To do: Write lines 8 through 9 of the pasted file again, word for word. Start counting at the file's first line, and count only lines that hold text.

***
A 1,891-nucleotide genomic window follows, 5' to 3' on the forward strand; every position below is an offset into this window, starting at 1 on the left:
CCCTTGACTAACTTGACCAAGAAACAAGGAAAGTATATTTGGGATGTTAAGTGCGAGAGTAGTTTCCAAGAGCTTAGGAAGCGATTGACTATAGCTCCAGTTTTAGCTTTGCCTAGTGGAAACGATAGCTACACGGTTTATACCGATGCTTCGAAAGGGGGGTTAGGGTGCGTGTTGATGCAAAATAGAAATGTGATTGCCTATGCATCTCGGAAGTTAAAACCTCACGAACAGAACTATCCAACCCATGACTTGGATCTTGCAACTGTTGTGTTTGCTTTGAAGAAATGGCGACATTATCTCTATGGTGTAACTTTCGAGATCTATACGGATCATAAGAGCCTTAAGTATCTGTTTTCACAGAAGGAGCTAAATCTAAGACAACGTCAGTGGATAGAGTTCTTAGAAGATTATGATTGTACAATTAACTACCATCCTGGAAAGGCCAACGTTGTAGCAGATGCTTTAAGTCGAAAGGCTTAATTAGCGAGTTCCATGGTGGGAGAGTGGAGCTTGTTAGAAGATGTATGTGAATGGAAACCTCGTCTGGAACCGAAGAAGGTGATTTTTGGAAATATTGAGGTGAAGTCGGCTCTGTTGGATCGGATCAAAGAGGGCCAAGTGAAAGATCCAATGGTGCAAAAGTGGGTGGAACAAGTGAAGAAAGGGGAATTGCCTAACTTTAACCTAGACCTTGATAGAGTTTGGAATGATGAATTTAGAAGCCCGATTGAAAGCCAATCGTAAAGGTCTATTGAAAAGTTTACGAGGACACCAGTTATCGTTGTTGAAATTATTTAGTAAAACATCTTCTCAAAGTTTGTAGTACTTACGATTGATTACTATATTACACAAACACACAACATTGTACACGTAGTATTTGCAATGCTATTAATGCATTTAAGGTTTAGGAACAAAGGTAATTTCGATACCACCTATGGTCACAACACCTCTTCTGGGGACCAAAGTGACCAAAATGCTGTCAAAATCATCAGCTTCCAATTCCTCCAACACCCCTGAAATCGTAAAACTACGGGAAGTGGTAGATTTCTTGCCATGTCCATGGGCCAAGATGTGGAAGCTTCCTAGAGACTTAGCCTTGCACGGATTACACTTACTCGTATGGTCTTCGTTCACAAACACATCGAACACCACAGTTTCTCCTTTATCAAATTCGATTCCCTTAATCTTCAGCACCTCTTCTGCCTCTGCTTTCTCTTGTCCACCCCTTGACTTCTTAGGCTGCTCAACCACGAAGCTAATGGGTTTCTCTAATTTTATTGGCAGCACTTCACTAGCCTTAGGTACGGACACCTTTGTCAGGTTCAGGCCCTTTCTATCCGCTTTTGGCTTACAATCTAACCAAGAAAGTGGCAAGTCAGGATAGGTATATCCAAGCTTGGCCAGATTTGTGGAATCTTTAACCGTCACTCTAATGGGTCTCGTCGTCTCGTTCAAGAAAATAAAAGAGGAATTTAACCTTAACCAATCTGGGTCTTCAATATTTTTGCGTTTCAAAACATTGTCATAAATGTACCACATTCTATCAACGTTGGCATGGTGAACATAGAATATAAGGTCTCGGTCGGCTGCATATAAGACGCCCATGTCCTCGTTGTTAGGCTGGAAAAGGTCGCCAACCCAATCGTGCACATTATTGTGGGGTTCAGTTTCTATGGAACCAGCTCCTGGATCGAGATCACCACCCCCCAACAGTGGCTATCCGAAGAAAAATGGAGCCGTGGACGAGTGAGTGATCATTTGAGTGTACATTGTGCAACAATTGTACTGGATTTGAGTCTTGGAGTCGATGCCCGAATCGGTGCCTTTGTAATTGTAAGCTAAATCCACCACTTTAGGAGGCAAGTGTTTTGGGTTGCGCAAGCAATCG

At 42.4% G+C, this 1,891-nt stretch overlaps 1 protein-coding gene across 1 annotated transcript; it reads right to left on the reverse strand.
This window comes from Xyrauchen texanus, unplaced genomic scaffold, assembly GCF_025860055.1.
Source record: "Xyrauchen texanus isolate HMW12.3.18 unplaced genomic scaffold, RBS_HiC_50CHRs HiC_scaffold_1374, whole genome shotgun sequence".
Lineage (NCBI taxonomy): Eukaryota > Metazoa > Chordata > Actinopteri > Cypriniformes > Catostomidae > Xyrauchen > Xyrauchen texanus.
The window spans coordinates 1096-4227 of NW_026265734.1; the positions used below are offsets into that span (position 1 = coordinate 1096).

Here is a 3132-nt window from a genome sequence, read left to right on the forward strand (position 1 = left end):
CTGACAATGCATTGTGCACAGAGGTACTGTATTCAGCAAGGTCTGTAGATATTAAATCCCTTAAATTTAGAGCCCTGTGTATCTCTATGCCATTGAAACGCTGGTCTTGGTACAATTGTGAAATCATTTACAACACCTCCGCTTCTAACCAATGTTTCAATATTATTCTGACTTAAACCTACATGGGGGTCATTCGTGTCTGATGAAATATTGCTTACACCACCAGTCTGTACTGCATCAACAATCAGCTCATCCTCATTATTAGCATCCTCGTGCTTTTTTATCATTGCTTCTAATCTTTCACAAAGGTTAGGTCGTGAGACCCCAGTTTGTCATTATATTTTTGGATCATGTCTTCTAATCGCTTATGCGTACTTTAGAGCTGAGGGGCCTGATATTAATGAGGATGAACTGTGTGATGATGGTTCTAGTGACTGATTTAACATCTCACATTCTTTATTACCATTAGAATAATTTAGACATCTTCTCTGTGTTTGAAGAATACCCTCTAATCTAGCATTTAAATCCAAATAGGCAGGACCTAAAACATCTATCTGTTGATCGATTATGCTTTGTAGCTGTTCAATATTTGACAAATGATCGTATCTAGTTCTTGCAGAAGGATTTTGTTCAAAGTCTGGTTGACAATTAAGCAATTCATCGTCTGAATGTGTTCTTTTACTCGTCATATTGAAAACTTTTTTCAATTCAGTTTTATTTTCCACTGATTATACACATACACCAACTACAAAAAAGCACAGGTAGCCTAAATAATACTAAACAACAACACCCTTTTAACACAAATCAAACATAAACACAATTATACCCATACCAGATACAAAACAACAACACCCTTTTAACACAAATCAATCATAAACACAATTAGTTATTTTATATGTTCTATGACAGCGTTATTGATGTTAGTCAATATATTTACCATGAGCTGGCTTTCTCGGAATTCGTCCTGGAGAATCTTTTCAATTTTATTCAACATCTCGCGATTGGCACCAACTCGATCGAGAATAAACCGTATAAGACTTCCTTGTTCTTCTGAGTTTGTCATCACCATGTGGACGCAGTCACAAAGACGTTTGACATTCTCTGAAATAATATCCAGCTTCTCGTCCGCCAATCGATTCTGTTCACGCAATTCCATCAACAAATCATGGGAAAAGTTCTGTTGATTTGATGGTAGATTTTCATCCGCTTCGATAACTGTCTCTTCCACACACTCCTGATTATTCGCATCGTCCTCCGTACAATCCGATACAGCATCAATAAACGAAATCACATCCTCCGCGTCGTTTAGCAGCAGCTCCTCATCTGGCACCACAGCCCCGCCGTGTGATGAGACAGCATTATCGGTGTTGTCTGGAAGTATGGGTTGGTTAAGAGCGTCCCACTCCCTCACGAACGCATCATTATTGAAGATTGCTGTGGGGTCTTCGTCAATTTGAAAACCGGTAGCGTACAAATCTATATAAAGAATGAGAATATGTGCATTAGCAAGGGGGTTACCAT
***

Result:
Here is a 3132-nt window from a genome sequence, read left to right on the forward strand (position 1 = left end):
CTGACAATGCATTGTGCACAGAGGTACTGTATTCAGCAAGGTCTGTAGATATTAAATCCCTTAAATTTAGAGCCCTGTGTATCTCTATGCCATTGAAACGCTGGTCTTGGTACAATTGTGAAATCATTTACAACACCTCCGCTTCTAACCAATGTTTCAATATTATTCTGACTTAAACCTACATGGGGGTCATTCGTGTCTGATGAAATATTGCTTACACCACCAGTCTGTACTGCATCAACAATCAGCTCATCCTCATTATTAGCATCCTCGTGCTTTTTTATCATTGCTTCTAATCTTTCACAAAGGTTAGGTCGTGAGACCCCAGTTTGTCATTATATTTTTGGATCATGTCTTCTAATCGCTTATGCGTACTTTAGAGCTGAGGGGCCTGATATTAATGAGGATGAACTGTGTGATGATGGTTCTAGTGACTGATTTAACATCTCACATTCTTTATTACCATTAGAATAATTTAGACATCTTCTCTGTGTTTGAAGAATACCCTCTAATCTAGCATTTAAATCCAAATAGGCAGGACCTAAAACATCTATCTGTTGATCGATTATGCTTTGTAGCTGTTCAATATTTGACAAATGATCGTATCTAGTTCTTGCAGAAGGATTTTGTTCAAAGTCTGGTTGACAATTAAGCAATTCATCGTCTGAATGTGTTCTTTTACTCGTCATATTGAAAACTTTTTTCAATTCAGTTTTATTTTCCACTGATTATACACATACACCAACTACAAAAAAGCACAGGTAGCCTAAATAATACTAAACAACAACACCCTTTTAACACAAATCAAACATAAACACAATTATACCCATACCAGATACAAAACAACAACACCCTTTTAACACAAATCAATCATAAACACAATTAGTTATTTTATATGTTCTATGACAGCGTTATTGATGTTAGTCAATATATTTACCATGAGCTGGCTTTCTCGGAATTCGTCCTGGAGAATCTTTTCAATTTTATTCAACATCTCGCGATTGGCACCAACTCGATCGAGAATAAACCGTATAAGACTTCCTTGTTCTTCTGAGTTTGTCATCACCATGTGGACGCAGTCACAAAGACGTTTGACATTCTCTGAAATAATATCCAGCTTCTCGTCCGCCAATCGATTCTGTTCACGCAATTCCATCAACAAATCATGGGAAAAGTTCTGTTGATTTGATGGTAGATTTTCATCCGCTTCGATAACTGTCTCTTCCACACACTCCTGATTATTCGCATCGTCCTCCGTACAATCCGATACAGCATCAATAAACGAAATCACATCCTCCGCGTCGTTTAGCAGCAGCTCCTCATCTGGCACCACAGCCCCGCCGTGTGATGAGACAGCATTATCGGTGTTGTCTGGAAGTATGGGTTGGTTAAGAGCGTCCCACTCCCTCACGAACGCATCATTATTGAAGATTGCTGTGGGGTCTTCGTCAATTTGAAAACCGGTAGCGTACAAATCTATATAAAGAATGAGAATATGTGCATTAGCAAGGGGGTTACCAT